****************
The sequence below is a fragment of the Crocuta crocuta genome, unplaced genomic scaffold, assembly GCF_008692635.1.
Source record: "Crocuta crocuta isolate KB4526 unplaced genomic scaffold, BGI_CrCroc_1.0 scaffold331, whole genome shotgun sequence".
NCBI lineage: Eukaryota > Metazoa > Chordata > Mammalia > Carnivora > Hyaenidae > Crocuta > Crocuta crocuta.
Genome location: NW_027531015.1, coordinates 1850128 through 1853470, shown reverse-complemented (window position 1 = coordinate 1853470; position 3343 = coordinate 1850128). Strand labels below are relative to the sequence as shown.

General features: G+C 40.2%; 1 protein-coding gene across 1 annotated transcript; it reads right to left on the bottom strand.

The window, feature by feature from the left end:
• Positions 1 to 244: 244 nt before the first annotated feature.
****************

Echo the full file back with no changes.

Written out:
The sequence below is a fragment of the Crocuta crocuta genome, unplaced genomic scaffold, assembly GCF_008692635.1.
Source record: "Crocuta crocuta isolate KB4526 unplaced genomic scaffold, BGI_CrCroc_1.0 scaffold331, whole genome shotgun sequence".
NCBI lineage: Eukaryota > Metazoa > Chordata > Mammalia > Carnivora > Hyaenidae > Crocuta > Crocuta crocuta.
Genome location: NW_027531015.1, coordinates 1850128 through 1853470, shown reverse-complemented (window position 1 = coordinate 1853470; position 3343 = coordinate 1850128). Strand labels below are relative to the sequence as shown.

General features: G+C 40.2%; 1 protein-coding gene across 1 annotated transcript; it reads right to left on the bottom strand.

The window, feature by feature from the left end:
• Positions 1 to 244: 244 nt before the first annotated feature.